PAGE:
George Parros, Raitis Ivanans

Breaking down the race for the West’s final playoff spots


Earlier this week, the NBC Sports Network gang took a look at the Western Conference playoff picture, as you can watch in the following clip:

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Want a more detailed playoff picture? NBC’s standings page provides more in-depth numbers, from games played to full records.

source:  (click to enlarge)

No one’s truly untouchable, but for the sake of this exercise, let’s say that the Vancouver Canucks and every Central Division team not named the Columbus Blue Jackets are safe for now. With that in mind, let’s look at the two most interesting races.

Kings, Sharks battle for Pacific

Much like the Southeast Division race, the top two Pacific teams could get a gift of a top-three seed if they win the division. The difference is that the gap between the San Jose Sharks (60 points in 47 games played) and the Los Angeles Kings (58 points in 50 games played) is larger than the one between the Washington Capitals and Florida Panthers. Still, one must at least acknowledge the Kings’ chance to make a mini-run at take the Pacific.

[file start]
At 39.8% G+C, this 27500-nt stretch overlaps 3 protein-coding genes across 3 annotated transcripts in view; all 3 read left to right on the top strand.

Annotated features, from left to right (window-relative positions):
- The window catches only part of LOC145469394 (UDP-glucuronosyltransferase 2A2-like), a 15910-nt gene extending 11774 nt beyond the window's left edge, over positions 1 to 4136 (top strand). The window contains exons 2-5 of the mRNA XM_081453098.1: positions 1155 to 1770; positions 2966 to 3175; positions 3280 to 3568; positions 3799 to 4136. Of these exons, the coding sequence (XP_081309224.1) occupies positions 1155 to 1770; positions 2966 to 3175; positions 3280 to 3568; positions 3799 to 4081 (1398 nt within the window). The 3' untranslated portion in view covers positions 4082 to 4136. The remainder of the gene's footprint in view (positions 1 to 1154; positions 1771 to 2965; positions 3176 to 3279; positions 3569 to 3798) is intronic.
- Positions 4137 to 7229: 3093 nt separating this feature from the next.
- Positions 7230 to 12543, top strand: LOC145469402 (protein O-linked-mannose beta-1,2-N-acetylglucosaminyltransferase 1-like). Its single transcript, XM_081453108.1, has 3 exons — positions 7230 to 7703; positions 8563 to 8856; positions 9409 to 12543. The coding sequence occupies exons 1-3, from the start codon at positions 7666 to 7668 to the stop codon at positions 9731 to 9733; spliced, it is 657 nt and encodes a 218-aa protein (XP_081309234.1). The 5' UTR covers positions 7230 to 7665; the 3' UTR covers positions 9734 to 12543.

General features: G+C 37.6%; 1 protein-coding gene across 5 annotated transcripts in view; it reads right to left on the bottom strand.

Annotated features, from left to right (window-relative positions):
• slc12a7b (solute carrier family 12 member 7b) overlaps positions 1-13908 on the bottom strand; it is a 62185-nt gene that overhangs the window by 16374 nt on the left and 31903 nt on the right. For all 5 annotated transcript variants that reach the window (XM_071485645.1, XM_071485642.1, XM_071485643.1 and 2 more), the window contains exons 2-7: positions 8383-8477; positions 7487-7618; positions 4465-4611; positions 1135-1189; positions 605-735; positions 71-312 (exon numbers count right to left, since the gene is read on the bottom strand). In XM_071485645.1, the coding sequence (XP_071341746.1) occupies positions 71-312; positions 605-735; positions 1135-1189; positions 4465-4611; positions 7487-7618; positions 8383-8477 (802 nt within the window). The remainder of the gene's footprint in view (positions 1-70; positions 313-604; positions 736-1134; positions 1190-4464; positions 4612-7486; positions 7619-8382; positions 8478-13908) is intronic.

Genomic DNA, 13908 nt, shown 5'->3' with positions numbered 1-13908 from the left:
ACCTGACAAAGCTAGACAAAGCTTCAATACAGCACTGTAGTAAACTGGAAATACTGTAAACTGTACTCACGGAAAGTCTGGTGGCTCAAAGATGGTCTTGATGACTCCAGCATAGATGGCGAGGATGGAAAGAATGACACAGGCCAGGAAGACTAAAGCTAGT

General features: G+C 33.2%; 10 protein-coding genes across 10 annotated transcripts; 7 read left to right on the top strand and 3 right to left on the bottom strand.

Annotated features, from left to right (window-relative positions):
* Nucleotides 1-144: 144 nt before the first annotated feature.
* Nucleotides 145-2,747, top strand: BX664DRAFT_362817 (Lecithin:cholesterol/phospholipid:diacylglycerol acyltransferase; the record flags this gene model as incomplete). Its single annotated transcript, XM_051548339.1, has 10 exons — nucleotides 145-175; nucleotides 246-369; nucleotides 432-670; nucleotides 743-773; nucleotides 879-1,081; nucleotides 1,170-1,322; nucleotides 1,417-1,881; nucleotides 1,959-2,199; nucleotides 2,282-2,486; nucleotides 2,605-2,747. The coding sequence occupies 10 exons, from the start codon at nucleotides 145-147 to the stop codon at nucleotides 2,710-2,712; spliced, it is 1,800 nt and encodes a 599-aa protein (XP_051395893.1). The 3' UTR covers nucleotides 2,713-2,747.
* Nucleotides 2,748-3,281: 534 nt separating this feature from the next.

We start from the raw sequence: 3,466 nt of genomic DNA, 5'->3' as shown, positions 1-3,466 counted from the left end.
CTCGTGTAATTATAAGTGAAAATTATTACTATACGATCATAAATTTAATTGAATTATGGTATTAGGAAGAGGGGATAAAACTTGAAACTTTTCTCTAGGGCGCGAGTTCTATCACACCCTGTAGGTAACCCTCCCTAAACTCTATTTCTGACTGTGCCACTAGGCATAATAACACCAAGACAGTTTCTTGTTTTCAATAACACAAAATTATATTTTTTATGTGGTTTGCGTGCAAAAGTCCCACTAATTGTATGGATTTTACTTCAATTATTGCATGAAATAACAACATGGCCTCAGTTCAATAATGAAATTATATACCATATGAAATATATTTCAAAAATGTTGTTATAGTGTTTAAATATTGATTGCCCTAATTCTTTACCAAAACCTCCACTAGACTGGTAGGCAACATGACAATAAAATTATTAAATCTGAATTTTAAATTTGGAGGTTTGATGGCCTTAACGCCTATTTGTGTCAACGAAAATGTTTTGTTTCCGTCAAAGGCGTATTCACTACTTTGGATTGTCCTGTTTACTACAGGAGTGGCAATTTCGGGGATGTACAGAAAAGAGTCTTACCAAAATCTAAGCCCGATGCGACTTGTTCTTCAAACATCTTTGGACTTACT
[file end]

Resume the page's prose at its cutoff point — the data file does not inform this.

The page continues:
Race for the bottom two spots

For the sake of the bigger picture, the Kings should be considered a part of the race for one of the bottom two spots. They’re generally in a good position, although they’ll have to survive on the road with 20 of their last 32 games away from home.

Wild vs. Avalanche

The next group one can notice is the eighth and ninth seeds are the Minnesota Wild (eighth place with 55 points in 49 contests) and Colorado Avalanche (ninth place with 54 points in 51 contests). This week’s Wild win gave them a nice buffer ahead of Colorado and it doesn’t stop there. The Wild play 19 of their last 33 games in Minnesota while the Avalanche only has one extra home game (16 in Colorado, 15 on the road).

Three at 52

The Dallas Stars, Calgary Flames and Phoenix Coyotes take spots 10-12 with 55 points apiece. The 10th place Stars are in a decent position to move up since they’ve only played 48 games and already piled up 25 wins. Sixteen of their final games are at home while 18 are on the road, so it’s not all great news.

Both Calgary and Phoenix reached 52 in 50 games with the Flames in the No. 11 spot because they have an extra victory. Calgary will play 19 games at home and 13 away while the Coyotes play 18 games in Phoenix and 14 on the road, so their dreams are far from dead.